By Sabina Mollot
After a half century of performing in New York City and around the world, rock singer — and longtime Stuyvesant Town resident — Garland Jeffreys has announced he is retiring from the stage.
While he said he plans to do the occasional guest spot—and has planned a farewell/76th birthday concert next month with at least a dozen other singers — Jeffreys said he is now just focusing on writing and recording music.
“I’m kind of retiring,” he told Town & Village this week. “These days what I’m doing is picking and choosing. Like for example, I’m going to do something in Canada with Steven Van Zandt.”
The “Wild in the Streets” singer, who’s also shared stages with Bruce Springsteen and Lou Reed, added, “I love performing, but I’m not going to be on the treadmill, playing, playing, playing.”
This isn’t due to waning interest among his fans though; he noted a few recent shows that were sold out. Nor is his stepping away from the spotlight due to any issues with his health. “I went to the doctor last week and he said, ‘You’re in excellent health,’” said Jeffreys. “But I’m 75 years old. I’m not a young man anymore. I’ve been everywhere, all over Europe, all over United States, Japan three times.”
And he’d like to travel more, only not because he’s on tour. He and his wife, Claire, he said, have been talking about going back to Barbados on vacation, having loved it the first time. He’s also mulling the idea of working in movies. “It’s possible,” he said, without getting into detail. “Mainly I’m a musician. We’ll see how it unfolds.”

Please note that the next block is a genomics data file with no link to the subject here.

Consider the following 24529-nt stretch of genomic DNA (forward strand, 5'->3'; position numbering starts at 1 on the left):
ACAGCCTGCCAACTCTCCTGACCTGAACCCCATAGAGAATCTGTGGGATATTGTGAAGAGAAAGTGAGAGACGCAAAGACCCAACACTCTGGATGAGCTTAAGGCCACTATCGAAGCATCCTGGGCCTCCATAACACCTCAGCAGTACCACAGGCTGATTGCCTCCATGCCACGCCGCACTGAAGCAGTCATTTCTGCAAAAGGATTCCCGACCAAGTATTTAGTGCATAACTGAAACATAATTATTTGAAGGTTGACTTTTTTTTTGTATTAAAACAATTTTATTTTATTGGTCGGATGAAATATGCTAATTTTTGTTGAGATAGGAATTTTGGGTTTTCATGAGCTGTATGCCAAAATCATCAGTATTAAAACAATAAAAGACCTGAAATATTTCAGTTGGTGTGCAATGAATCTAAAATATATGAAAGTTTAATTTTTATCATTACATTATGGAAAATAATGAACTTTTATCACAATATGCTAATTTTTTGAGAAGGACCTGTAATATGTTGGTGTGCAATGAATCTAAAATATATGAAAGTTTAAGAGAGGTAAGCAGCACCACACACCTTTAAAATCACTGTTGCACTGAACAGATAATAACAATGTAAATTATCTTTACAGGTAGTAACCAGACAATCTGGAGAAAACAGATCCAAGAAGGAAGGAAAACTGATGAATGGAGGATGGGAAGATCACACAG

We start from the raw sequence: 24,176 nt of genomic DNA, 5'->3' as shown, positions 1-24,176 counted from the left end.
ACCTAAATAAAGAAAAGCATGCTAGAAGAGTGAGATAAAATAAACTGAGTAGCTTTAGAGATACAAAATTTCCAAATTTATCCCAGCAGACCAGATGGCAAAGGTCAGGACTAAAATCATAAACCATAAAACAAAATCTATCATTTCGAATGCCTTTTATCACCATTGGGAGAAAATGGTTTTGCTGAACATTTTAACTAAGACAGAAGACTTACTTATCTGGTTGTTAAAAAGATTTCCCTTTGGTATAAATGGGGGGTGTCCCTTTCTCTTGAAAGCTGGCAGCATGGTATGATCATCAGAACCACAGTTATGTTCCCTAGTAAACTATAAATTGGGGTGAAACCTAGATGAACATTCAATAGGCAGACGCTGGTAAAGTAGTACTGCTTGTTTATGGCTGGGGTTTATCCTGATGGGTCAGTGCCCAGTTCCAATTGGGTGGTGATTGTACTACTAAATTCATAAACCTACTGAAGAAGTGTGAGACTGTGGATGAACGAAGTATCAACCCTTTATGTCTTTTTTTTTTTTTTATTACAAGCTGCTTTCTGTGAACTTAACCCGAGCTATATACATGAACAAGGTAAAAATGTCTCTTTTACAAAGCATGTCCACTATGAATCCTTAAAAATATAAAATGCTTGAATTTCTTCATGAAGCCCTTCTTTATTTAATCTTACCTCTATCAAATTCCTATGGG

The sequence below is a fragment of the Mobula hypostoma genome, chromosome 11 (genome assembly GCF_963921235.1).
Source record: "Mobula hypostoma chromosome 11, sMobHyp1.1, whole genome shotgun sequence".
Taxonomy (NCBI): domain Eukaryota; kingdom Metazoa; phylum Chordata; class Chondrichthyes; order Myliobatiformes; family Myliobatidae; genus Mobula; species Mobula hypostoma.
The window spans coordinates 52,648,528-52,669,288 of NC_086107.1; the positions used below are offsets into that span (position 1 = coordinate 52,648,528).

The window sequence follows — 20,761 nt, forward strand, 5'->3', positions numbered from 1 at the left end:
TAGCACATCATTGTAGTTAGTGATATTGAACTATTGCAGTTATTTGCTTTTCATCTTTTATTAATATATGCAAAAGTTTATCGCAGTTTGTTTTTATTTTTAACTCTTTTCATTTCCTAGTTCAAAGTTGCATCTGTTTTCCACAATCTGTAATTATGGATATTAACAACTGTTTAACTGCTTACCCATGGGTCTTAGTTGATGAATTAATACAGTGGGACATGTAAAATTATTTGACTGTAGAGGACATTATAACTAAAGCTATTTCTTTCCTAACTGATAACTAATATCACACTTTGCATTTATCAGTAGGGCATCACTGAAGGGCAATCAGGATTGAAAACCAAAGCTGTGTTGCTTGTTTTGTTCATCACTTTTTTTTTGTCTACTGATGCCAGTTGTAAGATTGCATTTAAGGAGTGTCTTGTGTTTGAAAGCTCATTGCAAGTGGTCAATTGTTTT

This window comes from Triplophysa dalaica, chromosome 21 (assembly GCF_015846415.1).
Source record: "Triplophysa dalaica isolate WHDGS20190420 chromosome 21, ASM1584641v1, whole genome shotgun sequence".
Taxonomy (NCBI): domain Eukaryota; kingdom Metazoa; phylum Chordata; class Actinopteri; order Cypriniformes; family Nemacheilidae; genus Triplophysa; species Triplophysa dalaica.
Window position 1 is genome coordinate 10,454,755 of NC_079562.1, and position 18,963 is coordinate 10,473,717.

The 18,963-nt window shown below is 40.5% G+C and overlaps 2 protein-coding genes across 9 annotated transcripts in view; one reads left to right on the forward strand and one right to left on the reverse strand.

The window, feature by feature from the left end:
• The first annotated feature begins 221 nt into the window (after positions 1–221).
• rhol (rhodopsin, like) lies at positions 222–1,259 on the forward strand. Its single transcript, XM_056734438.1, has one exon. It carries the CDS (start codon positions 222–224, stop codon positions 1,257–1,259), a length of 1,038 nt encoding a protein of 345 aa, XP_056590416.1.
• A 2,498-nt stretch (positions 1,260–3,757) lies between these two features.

Additionally, he needs time to write the songs for his next album. His last one, “14 Steps to Harlem,” was self-released in 2017 after he crowd-sourced the money as he has been able to do for his last few albums via PledgeMusic.
“I’m always looking for ideas for songs,” said Jeffreys, who has become known for writing about issues like community and race, being bi-racial, black and Hispanic, himself. That said, when asked if he was finding any inspiration in the tumultuous political times we’re living in, Jeffreys indicated otherwise.
“I’m not in a political place these days,” he said. “I’m always interested in the subject of race, the challenge to not be afraid and to deal with it. Young African-American musicians have looked to me — I’ve been told — as a leader about this and talking freely about being a person of color. For me I’m against all kinds of hate, anti-Judaism; the hate out there these days is incredible, not to mention the president. He’s not somebody I’m interested in. There’s nothing I can do to change his reign. I can’t stomach him.”
Along with recording, Jeffreys has also been planning to make a documentary about his career, which his wife will direct.
“I had a great career starting way back in my early days in the Village,” said Jeffreys. “You can say I’ve been very fortunate; you might say blessed. My career is still ongoing. It can’t be as active as it used to be and I don’t want it to be as active as it used to be. I have a family that is very important to me.”
Along with Claire, who is also Jeffreys’ manager, Jeffreys also has a 23-year-old daughter Savannah who frequently opens for him at his concerts.
Jeffreys’ semi-retirement concert, which is being touted at his “final NYC show,” will take place on June 29 at City Winery with sets at 6 and 9 p.m. Tickets are already sold out for the later show but are still available for the earlier one at $35-$55 at citywinery.com.